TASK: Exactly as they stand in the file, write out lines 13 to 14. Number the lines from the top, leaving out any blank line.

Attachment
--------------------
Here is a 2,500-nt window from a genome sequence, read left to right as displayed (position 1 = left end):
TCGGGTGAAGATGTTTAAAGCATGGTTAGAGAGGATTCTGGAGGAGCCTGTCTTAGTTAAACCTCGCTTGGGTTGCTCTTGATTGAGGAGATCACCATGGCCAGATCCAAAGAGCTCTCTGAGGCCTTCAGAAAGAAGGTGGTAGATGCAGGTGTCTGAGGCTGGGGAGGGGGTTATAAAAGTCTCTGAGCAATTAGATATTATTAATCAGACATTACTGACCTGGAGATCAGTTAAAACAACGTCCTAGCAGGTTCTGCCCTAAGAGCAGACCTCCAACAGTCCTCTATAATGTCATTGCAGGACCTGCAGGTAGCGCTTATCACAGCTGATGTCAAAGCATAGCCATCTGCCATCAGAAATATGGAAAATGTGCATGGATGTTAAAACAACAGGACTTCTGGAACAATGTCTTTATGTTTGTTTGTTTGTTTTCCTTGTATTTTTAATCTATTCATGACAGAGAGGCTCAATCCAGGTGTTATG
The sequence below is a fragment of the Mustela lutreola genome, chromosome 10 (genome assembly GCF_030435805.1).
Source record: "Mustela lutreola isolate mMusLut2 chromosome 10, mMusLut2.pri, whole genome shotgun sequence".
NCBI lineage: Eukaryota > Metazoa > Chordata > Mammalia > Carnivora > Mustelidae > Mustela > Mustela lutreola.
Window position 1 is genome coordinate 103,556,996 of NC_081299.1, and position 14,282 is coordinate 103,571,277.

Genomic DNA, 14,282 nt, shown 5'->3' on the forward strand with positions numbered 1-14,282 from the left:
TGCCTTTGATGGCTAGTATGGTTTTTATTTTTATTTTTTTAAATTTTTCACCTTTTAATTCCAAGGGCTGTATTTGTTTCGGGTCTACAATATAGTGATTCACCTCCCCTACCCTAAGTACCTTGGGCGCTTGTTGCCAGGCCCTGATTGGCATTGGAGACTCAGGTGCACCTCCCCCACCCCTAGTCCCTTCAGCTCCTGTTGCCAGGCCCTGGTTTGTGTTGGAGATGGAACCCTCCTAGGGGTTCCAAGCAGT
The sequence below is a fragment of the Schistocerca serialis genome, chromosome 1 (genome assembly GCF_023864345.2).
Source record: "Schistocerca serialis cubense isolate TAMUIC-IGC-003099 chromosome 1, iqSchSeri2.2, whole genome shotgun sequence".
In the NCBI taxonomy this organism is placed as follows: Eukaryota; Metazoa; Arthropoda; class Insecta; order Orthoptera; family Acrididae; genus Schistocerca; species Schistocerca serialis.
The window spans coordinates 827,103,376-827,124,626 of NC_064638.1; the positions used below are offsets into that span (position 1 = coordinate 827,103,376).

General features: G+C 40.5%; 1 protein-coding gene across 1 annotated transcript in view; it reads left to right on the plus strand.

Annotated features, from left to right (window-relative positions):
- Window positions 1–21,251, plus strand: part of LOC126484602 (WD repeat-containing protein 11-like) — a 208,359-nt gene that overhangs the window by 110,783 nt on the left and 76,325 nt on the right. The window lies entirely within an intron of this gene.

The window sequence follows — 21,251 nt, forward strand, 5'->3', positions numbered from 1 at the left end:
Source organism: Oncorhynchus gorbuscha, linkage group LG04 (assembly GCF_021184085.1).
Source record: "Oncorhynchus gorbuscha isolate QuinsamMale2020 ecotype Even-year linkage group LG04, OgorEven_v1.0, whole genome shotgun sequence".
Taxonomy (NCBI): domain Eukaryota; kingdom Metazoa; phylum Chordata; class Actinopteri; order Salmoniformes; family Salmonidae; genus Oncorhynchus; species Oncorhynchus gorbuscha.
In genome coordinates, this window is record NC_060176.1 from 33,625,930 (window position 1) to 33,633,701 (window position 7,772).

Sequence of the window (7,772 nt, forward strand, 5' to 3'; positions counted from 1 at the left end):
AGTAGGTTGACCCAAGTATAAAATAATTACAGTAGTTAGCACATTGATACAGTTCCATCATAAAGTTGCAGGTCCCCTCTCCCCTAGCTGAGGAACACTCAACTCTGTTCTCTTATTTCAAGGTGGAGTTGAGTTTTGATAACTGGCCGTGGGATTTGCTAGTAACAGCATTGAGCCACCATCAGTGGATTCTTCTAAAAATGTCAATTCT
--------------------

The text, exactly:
General features: G+C 40.5%; 1 protein-coding gene across 1 annotated transcript in view; it reads left to right on the plus strand.

Annotated features, from left to right (window-relative positions):